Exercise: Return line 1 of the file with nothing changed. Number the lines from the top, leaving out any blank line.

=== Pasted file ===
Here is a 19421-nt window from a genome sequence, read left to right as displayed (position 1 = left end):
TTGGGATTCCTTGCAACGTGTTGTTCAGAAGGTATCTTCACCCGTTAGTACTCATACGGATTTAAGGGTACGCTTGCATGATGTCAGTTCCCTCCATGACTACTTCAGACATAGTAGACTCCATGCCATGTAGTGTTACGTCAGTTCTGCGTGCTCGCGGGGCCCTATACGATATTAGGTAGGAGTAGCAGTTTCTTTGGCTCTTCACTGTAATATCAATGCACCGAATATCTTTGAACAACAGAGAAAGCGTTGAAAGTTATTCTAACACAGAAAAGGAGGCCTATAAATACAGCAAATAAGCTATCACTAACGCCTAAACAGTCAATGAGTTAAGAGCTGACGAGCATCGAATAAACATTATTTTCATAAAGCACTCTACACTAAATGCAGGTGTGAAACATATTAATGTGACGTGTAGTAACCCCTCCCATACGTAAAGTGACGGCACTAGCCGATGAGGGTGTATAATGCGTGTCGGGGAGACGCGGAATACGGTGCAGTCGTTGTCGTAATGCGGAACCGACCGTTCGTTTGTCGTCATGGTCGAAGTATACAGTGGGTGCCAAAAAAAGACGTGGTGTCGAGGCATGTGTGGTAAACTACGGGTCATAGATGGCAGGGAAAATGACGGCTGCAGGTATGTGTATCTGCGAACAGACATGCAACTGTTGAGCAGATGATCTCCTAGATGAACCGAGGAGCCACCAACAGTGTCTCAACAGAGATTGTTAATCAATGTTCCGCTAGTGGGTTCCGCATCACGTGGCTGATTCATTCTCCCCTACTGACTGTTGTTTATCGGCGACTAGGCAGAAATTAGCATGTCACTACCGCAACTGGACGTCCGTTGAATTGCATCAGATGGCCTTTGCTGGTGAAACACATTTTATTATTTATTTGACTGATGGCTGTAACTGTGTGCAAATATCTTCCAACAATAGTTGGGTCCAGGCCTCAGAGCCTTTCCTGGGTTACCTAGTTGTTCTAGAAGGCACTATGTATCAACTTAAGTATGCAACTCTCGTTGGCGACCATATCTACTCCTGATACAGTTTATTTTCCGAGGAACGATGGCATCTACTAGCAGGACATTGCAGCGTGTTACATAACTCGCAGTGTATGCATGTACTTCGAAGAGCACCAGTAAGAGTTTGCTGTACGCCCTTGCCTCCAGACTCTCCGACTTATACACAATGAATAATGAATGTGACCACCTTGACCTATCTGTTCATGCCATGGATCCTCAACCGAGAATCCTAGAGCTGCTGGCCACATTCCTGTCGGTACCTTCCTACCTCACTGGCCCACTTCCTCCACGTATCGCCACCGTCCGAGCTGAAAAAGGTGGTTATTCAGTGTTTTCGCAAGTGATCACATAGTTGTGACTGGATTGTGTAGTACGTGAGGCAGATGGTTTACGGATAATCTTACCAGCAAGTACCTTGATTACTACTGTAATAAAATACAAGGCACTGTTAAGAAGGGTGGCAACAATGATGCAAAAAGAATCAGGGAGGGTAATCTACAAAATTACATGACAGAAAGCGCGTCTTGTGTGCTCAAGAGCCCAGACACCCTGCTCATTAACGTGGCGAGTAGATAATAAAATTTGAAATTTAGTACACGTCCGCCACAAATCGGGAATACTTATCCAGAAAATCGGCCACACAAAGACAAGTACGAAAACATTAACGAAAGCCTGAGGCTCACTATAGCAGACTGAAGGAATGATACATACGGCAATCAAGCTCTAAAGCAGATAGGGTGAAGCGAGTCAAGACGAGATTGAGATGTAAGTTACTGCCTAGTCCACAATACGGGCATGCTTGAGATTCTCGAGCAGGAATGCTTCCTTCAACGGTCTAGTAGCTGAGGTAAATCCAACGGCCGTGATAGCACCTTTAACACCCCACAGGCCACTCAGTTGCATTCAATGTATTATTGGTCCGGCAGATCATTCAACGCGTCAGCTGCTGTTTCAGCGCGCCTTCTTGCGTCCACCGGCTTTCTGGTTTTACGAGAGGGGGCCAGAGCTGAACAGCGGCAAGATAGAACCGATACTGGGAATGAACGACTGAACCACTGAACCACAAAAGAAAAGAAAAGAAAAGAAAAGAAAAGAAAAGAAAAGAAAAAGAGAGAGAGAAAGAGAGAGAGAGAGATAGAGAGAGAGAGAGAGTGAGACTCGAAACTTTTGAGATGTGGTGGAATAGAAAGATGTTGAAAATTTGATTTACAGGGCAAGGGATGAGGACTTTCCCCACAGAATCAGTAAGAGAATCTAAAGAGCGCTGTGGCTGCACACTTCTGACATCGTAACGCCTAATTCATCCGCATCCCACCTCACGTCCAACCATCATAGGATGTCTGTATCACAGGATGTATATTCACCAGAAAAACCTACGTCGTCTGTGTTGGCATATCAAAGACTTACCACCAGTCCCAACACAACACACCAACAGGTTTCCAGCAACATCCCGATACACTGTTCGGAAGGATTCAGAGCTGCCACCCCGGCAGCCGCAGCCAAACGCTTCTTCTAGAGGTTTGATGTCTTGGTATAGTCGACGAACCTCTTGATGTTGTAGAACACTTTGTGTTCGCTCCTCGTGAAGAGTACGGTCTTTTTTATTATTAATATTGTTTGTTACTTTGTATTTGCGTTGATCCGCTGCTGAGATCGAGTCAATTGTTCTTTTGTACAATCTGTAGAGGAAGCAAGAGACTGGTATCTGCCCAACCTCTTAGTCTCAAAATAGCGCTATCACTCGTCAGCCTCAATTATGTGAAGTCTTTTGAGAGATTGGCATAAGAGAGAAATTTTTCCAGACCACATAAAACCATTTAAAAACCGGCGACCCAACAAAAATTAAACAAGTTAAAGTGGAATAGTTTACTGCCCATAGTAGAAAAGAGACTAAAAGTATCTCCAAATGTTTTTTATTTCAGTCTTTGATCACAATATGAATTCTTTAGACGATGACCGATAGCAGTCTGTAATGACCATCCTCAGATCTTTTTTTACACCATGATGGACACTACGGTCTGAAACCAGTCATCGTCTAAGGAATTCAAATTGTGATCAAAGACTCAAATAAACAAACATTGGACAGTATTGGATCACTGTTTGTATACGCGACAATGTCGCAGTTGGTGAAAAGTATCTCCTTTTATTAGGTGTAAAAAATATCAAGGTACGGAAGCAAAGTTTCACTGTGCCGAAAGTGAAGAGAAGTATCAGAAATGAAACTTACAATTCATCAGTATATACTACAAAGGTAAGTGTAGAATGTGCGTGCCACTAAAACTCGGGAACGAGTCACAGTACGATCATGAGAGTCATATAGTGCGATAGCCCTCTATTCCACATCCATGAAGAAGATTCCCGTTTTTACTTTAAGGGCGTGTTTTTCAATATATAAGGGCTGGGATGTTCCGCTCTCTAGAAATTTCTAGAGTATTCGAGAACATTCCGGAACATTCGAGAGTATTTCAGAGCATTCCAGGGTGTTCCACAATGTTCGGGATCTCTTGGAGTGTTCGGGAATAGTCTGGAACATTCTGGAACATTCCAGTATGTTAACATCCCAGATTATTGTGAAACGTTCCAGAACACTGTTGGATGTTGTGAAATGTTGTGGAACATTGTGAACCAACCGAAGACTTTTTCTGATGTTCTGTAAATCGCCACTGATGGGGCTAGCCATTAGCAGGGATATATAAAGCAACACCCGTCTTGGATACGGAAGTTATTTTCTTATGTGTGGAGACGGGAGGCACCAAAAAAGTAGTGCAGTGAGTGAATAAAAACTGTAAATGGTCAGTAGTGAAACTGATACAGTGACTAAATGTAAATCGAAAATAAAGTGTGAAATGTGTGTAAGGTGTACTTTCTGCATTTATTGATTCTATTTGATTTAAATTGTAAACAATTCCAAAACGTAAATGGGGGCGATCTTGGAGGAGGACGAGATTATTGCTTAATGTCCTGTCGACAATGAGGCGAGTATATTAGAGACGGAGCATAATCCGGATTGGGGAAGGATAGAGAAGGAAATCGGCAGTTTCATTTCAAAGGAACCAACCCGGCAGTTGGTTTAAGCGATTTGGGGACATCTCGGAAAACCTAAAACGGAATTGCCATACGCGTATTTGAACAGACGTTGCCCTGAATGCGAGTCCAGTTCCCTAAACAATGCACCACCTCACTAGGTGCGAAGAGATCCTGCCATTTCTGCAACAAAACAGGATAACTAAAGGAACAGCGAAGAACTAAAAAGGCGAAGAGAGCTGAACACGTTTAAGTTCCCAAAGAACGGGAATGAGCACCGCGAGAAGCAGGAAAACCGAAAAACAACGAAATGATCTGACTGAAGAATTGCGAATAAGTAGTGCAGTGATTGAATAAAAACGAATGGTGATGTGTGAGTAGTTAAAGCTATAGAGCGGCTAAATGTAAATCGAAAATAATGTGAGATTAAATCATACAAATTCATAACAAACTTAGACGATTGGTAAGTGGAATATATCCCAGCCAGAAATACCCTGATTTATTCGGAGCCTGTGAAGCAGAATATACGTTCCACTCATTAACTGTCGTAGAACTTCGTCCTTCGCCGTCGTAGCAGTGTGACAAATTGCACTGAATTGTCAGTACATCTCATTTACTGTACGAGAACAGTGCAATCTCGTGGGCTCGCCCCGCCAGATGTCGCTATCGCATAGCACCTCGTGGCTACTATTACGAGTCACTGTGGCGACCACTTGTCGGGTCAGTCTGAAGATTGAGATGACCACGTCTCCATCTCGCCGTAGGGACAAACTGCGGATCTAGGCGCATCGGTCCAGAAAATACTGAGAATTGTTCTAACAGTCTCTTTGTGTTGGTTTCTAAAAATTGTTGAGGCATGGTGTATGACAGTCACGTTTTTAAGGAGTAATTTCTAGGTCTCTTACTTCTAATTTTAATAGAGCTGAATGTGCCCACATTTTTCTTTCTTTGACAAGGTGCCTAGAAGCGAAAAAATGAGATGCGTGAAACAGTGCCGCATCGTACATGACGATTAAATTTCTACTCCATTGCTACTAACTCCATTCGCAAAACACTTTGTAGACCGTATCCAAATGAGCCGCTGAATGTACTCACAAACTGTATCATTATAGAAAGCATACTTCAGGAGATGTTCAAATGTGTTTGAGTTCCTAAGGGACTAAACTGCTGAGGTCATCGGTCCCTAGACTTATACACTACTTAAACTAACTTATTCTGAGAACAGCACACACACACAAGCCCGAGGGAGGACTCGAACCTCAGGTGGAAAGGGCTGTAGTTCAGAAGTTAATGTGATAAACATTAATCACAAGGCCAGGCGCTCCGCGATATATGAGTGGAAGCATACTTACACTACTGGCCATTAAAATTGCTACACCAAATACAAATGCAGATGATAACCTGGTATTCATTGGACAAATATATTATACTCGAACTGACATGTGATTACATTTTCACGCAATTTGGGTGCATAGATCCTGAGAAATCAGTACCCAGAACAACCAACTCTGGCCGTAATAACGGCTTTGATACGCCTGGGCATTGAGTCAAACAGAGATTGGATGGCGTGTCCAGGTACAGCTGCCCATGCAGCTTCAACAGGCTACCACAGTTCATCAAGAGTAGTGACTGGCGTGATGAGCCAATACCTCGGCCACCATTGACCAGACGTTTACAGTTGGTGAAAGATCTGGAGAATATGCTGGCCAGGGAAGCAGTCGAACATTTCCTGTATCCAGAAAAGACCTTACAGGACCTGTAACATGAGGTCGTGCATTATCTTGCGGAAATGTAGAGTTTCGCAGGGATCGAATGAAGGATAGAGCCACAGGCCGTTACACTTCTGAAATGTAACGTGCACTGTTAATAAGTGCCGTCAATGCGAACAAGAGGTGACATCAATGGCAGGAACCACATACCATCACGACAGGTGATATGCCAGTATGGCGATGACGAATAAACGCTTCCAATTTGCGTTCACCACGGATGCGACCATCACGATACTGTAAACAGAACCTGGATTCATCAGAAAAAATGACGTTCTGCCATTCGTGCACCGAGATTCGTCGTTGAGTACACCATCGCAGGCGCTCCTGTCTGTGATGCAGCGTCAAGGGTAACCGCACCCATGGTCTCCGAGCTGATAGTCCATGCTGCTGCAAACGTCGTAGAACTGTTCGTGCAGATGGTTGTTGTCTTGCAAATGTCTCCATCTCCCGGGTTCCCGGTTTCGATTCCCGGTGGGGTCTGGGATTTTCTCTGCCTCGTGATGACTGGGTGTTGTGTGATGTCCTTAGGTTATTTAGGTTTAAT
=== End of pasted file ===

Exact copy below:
Here is a 19421-nt window from a genome sequence, read left to right as displayed (position 1 = left end):